President Barack Obama’s State of the Union address included an overview of his energy agenda for 2012, which he began to unveil in more detail after his speech.  In his remarks, President Obama announced that he is opening 75 percent of potential offshore oil and gas reserves to development and opening enough federal land to renewable energy development to power 3 million homes.  The Defense Department will purchase much of that new renewable energy.  He also said that his administration would help develop domestic natural gas resources and separately called on Congress to pass legislation to provide production tax credits for renewable energy.  In addition, The President called for the disclosure of chemicals used in hydraulic fracturing on federal lands and proposed providing energy-efficiency incentives to manufacturers.  Since the speech, President Obama has released a “blueprint” detailing these proposals, which he calls an “all-of-the-above strategy,” and has gone on a nationwide tour to promote it.  The blueprint includes a proposal to incentivize greater use of natural gas as a transportation fuel and calls for doubling the country’s clean energy output by 2035.  State of the Union Address TranscriptWhite House and Energy Blueprint Fact SheetWhite House and Obama pitches ‘all-of-the-above’ energy strategyNational Public Radio

In the Republican response to President Obama’s State of the Union address, Indiana Governor Mitch Daniels criticized the President for rejecting the Keystone XL pipeline proposal, which he said was “perfectly safe” and “would employ tens of thousands.”  Governor Daniels called for a free-market approach to energy, with lower taxes and fewer loopholes, fewer regulations, and maximizing domestic energy production.  He also characterized the President’s energy policies as “pro-poverty” for increasing consumers’ costs while not improving public health or the environment.  Full text of GOP’s State of the Union responseMcClatchy

President Barack Obama’s State of the Union address included an overview of his energy agenda for 2012, which he began to unveil in more detail after his speech.  In his remarks, President Obama announced that he is opening 75 percent of potential offshore oil and gas reserves to development and opening enough federal land to renewable energy development to power 3 million homes.  The Defense Department will purchase much of that new renewable energy.  He also said that his administration would help develop domestic natural gas resources and separately called on Congress to pass legislation to provide production tax credits for renewable energy.  In addition, The President called for the disclosure of chemicals used in hydraulic fracturing on federal lands and proposed providing energy-efficiency incentives to manufacturers.  Since the speech, President Obama has released a “blueprint” detailing these proposals, which he calls an “all-of-the-above strategy,” and has gone on a nationwide tour to promote it.  The blueprint includes a proposal to incentivize greater use of natural gas as a transportation fuel and calls for doubling the country’s clean energy output by 2035.  State of the Union Address TranscriptWhite House and Energy Blueprint Fact SheetWhite House and Obama pitches ‘all-of-the-above’ energy strategyNational Public Radio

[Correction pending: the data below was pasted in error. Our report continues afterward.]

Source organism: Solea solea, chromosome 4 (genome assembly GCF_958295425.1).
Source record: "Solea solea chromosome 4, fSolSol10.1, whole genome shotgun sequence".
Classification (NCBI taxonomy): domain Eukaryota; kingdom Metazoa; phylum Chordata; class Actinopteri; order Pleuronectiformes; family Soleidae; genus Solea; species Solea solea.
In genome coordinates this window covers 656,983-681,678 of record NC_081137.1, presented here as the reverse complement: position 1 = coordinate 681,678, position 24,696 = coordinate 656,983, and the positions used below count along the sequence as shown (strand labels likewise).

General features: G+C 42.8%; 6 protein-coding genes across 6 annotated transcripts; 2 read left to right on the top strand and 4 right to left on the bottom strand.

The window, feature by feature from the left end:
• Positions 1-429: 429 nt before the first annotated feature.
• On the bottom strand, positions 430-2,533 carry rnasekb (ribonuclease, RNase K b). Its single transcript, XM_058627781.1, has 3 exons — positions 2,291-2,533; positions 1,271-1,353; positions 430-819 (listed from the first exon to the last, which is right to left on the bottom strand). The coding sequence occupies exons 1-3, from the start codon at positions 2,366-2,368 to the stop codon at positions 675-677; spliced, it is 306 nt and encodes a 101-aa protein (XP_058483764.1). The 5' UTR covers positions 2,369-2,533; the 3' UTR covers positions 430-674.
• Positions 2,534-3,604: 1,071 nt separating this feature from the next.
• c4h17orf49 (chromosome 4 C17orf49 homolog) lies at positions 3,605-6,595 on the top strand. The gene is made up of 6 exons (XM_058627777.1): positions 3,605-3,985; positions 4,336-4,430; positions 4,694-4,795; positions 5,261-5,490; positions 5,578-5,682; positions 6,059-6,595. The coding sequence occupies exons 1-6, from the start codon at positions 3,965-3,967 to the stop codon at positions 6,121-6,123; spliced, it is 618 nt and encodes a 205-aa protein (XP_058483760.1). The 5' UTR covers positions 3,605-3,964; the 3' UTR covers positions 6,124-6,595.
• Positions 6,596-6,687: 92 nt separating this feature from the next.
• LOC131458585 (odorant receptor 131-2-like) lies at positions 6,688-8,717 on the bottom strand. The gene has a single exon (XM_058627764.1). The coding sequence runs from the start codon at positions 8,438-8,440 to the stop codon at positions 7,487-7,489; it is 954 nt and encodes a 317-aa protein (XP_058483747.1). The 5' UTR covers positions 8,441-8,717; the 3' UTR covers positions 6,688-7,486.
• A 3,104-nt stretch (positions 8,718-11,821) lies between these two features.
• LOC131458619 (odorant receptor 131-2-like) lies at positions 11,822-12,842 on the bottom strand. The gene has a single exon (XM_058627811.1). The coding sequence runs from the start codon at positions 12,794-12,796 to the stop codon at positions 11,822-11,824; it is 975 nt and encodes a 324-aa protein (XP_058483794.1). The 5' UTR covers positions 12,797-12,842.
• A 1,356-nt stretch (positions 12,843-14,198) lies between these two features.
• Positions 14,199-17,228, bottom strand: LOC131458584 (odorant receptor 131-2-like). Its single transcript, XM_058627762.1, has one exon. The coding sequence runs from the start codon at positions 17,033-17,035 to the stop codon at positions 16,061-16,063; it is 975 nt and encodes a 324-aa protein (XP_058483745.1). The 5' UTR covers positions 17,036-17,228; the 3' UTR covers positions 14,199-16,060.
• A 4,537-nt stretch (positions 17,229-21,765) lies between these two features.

In the Republican response to President Obama’s State of the Union address, Indiana Governor Mitch Daniels criticized the President for rejecting the Keystone XL pipeline proposal, which he said was “perfectly safe” and “would employ tens of thousands.”  Governor Daniels called for a free-market approach to energy, with lower taxes and fewer loopholes, fewer regulations, and maximizing domestic energy production.  He also characterized the President’s energy policies as “pro-poverty” for increasing consumers’ costs while not improving public health or the environment.  Full text of GOP’s State of the Union responseMcClatchy